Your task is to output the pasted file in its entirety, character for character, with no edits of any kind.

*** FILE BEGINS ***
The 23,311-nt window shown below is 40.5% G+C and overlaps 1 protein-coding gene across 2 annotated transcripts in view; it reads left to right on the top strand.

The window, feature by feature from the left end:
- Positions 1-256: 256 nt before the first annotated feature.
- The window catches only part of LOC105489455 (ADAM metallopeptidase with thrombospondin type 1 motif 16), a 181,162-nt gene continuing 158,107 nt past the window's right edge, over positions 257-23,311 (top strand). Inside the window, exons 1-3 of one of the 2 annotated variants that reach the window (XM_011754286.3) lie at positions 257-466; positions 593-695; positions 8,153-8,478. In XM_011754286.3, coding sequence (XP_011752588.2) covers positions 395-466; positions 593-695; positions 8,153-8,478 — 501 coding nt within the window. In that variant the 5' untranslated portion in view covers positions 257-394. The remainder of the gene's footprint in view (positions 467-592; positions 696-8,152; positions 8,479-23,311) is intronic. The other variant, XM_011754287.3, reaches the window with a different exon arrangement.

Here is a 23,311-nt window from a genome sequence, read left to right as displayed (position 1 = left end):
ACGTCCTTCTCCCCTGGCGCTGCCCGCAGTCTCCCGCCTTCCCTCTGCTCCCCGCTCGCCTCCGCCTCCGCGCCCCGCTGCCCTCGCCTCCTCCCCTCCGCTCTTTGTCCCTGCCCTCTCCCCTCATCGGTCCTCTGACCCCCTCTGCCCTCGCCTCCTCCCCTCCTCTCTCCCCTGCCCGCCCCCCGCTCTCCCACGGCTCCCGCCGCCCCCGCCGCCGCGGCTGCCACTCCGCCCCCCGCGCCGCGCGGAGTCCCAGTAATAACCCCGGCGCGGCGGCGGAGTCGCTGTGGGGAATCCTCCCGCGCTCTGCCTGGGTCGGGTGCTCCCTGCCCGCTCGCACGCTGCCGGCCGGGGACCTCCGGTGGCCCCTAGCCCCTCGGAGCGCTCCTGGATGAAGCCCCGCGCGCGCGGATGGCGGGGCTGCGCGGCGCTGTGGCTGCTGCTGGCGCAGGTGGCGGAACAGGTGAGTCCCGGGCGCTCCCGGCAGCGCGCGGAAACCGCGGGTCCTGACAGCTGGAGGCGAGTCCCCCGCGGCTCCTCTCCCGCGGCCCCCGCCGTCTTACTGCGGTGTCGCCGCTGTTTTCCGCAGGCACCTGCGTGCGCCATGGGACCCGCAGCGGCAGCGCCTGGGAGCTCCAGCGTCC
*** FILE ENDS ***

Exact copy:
The 23,311-nt window shown below is 40.5% G+C and overlaps 1 protein-coding gene across 2 annotated transcripts in view; it reads left to right on the top strand.

The window, feature by feature from the left end:
- Positions 1-256: 256 nt before the first annotated feature.
- The window catches only part of LOC105489455 (ADAM metallopeptidase with thrombospondin type 1 motif 16), a 181,162-nt gene continuing 158,107 nt past the window's right edge, over positions 257-23,311 (top strand). Inside the window, exons 1-3 of one of the 2 annotated variants that reach the window (XM_011754286.3) lie at positions 257-466; positions 593-695; positions 8,153-8,478. In XM_011754286.3, coding sequence (XP_011752588.2) covers positions 395-466; positions 593-695; positions 8,153-8,478 — 501 coding nt within the window. In that variant the 5' untranslated portion in view covers positions 257-394. The remainder of the gene's footprint in view (positions 467-592; positions 696-8,152; positions 8,479-23,311) is intronic. The other variant, XM_011754287.3, reaches the window with a different exon arrangement.

Here is a 23,311-nt window from a genome sequence, read left to right as displayed (position 1 = left end):
ACGTCCTTCTCCCCTGGCGCTGCCCGCAGTCTCCCGCCTTCCCTCTGCTCCCCGCTCGCCTCCGCCTCCGCGCCCCGCTGCCCTCGCCTCCTCCCCTCCGCTCTTTGTCCCTGCCCTCTCCCCTCATCGGTCCTCTGACCCCCTCTGCCCTCGCCTCCTCCCCTCCTCTCTCCCCTGCCCGCCCCCCGCTCTCCCACGGCTCCCGCCGCCCCCGCCGCCGCGGCTGCCACTCCGCCCCCCGCGCCGCGCGGAGTCCCAGTAATAACCCCGGCGCGGCGGCGGAGTCGCTGTGGGGAATCCTCCCGCGCTCTGCCTGGGTCGGGTGCTCCCTGCCCGCTCGCACGCTGCCGGCCGGGGACCTCCGGTGGCCCCTAGCCCCTCGGAGCGCTCCTGGATGAAGCCCCGCGCGCGCGGATGGCGGGGCTGCGCGGCGCTGTGGCTGCTGCTGGCGCAGGTGGCGGAACAGGTGAGTCCCGGGCGCTCCCGGCAGCGCGCGGAAACCGCGGGTCCTGACAGCTGGAGGCGAGTCCCCCGCGGCTCCTCTCCCGCGGCCCCCGCCGTCTTACTGCGGTGTCGCCGCTGTTTTCCGCAGGCACCTGCGTGCGCCATGGGACCCGCAGCGGCAGCGCCTGGGAGCTCCAGCGTCC